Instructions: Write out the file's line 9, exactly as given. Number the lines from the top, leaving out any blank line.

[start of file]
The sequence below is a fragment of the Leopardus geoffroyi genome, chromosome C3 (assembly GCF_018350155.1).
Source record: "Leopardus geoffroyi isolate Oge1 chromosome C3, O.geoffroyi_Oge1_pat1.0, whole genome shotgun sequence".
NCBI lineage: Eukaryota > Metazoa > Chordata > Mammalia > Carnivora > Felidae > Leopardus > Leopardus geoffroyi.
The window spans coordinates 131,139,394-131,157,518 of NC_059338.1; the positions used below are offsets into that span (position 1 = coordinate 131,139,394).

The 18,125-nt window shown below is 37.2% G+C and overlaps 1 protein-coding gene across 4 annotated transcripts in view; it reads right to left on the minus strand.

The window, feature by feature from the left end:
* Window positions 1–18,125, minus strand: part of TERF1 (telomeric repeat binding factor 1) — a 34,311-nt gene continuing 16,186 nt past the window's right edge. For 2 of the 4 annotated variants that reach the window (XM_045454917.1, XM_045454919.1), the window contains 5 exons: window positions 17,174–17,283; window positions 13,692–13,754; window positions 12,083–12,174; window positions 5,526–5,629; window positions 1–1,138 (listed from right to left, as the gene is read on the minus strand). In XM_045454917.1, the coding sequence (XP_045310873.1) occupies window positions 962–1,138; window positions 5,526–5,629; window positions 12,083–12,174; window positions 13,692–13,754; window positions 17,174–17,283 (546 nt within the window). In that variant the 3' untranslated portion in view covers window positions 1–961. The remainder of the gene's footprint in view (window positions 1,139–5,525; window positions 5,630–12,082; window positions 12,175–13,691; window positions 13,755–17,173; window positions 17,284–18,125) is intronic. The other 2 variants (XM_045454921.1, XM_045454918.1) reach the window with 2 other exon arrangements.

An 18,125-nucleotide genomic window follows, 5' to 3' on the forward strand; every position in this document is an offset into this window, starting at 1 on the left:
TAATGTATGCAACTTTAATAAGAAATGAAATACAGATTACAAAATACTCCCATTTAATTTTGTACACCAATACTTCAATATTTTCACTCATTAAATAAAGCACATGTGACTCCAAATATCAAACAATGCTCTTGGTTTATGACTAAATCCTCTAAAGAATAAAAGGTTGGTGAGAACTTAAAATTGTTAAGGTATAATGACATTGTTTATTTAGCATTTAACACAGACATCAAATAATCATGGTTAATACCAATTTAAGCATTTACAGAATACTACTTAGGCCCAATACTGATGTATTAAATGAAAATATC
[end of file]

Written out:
TAATGTATGCAACTTTAATAAGAAATGAAATACAGATTACAAAATACTCCCATTTAATTTTGTACACCAATACTTCAATATTTTCACTCATTAAATAAAGCACATGTGACTCCAAATATCAAACAATGCTCTTGGTTTATGACTAAATCCTCTAAAGAATAAAAGGTTGGTGAGAACTTAAAATTGTTAAGGTATAATGACATTGTTTATTTAGCATTTAACACAGACATCAAATAATCATGGTTAATACCAATTTAAGCATTTACAGAATACTACTTAGGCCCAATACTGATGTATTAAATGAAAATATC